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Bat Activity Correlates with Moth Abundance on an Urban Green Roof

Dustin R. Partridge1,2,*, Kaitlyn L. Parkins2, Susan B. Elbin2, and J. Alan Clark1

1Department of Biological Sciences, Fordham University, 441 East Fordham Road, Bronx, NY 10458. 2New York City Audubon Society, 71 West 23rd St. New York, NY 10010. *Corresponding author.

Northeastern Naturalist, Volume 27, Issue 1 (2020): 77–89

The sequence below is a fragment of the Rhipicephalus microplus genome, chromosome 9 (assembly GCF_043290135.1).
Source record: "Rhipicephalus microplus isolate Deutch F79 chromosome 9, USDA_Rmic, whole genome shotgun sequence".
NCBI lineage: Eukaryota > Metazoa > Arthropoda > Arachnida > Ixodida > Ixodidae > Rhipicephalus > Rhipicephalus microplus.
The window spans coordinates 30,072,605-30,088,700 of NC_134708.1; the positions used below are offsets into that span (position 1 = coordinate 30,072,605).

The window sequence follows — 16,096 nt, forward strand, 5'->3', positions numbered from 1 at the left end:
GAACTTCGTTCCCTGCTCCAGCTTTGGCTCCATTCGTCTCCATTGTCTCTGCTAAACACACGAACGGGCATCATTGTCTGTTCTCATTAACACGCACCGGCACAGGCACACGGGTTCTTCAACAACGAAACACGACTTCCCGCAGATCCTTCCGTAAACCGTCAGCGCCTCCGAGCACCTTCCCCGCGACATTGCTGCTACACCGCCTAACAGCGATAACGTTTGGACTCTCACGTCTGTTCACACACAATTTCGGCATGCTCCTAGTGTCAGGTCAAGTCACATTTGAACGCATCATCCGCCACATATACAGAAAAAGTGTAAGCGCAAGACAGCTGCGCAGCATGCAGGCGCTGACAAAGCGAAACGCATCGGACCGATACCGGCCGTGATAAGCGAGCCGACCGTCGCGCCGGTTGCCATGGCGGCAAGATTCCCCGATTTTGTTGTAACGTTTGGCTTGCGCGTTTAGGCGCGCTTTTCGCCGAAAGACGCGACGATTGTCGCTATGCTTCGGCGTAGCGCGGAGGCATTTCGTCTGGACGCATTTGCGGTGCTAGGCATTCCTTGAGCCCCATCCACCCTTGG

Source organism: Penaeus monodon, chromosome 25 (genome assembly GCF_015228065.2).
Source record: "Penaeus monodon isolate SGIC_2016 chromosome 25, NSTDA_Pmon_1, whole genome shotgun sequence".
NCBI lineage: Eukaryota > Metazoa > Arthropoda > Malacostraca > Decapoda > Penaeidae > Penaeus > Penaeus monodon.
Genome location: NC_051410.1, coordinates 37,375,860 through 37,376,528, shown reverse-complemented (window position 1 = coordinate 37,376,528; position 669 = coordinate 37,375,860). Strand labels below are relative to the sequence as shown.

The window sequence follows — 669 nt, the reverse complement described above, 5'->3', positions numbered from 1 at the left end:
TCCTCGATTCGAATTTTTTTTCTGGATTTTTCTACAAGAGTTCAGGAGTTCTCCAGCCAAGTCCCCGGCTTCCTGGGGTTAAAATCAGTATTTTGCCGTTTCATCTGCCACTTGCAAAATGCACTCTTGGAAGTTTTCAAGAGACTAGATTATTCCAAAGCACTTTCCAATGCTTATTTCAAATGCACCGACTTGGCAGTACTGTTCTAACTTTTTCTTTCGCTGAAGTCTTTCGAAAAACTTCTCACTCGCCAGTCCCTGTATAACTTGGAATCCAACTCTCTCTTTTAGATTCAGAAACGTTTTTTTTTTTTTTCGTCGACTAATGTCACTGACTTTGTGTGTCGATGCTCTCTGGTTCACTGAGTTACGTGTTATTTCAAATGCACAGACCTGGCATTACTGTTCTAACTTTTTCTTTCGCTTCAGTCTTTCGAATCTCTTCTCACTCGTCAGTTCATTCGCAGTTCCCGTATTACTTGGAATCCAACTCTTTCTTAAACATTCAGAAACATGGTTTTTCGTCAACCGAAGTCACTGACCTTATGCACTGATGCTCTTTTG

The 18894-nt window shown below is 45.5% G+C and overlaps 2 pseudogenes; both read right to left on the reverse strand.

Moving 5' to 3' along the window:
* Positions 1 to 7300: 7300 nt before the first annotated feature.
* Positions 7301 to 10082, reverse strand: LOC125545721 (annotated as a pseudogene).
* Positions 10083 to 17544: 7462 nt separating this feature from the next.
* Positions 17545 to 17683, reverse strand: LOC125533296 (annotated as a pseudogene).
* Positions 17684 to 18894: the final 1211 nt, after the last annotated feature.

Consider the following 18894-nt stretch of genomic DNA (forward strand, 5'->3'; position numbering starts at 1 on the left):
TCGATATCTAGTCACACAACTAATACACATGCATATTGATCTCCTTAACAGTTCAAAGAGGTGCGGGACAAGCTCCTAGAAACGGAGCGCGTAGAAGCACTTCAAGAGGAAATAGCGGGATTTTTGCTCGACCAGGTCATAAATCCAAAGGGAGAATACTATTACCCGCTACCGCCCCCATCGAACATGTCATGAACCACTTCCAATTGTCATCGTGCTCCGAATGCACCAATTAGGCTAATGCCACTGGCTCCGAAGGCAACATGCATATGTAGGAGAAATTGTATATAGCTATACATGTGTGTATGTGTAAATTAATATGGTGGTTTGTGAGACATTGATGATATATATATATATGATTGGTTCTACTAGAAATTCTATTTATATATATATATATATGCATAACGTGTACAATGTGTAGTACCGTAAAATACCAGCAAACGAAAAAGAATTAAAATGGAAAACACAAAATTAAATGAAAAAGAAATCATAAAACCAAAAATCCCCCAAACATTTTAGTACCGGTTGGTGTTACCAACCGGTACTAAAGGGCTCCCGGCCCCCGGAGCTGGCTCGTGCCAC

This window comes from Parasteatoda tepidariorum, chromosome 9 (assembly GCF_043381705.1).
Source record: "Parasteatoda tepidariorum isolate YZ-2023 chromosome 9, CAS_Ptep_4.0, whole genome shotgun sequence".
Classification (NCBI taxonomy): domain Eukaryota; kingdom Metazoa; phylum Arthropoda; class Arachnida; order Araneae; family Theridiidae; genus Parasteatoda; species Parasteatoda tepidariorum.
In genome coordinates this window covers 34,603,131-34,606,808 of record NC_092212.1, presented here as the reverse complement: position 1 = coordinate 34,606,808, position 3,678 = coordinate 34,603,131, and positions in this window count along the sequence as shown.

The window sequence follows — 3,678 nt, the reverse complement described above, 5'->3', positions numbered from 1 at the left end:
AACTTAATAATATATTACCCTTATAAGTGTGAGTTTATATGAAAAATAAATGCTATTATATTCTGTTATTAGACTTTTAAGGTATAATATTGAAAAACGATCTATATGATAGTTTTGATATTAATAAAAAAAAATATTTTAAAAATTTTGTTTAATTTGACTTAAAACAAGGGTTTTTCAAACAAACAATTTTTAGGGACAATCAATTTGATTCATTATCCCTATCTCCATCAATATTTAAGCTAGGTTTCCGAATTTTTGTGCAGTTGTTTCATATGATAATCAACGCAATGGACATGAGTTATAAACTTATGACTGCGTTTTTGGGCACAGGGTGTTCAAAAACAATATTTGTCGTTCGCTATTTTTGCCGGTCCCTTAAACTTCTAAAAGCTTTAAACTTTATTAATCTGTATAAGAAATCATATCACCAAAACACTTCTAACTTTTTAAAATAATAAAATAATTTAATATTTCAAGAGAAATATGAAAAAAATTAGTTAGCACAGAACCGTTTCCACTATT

Global wildlife populations are in decline, in part, due to habitat loss resulting from urbanization. Urban green roofs may mitigate such habitat loss by providing supplemental habitat for wildlife, including bats, which are more active over urban green roofs than nearby traditional roofs. To better understand bat activity over urban green roofs, we surveyed bats and arthropods on a 27,316-m2 green roof planted with Sedum spp. in New York City from June to August 2017. We found that Lasiurus borealis (Eastern Red Bat), a species with a diet consisting mainly of moths, accounted for 88% of identified bat calls. We collected over 15,000 arthropods of 16 taxa and found that moth abundance, while a relatively small proportion of green roof arthropods, correlated positively with bat activity. Our findings suggest that urban green roofs provide useable habitat for moths and other arthropods and, consequently, bats may forage on green roofs when prey are available.

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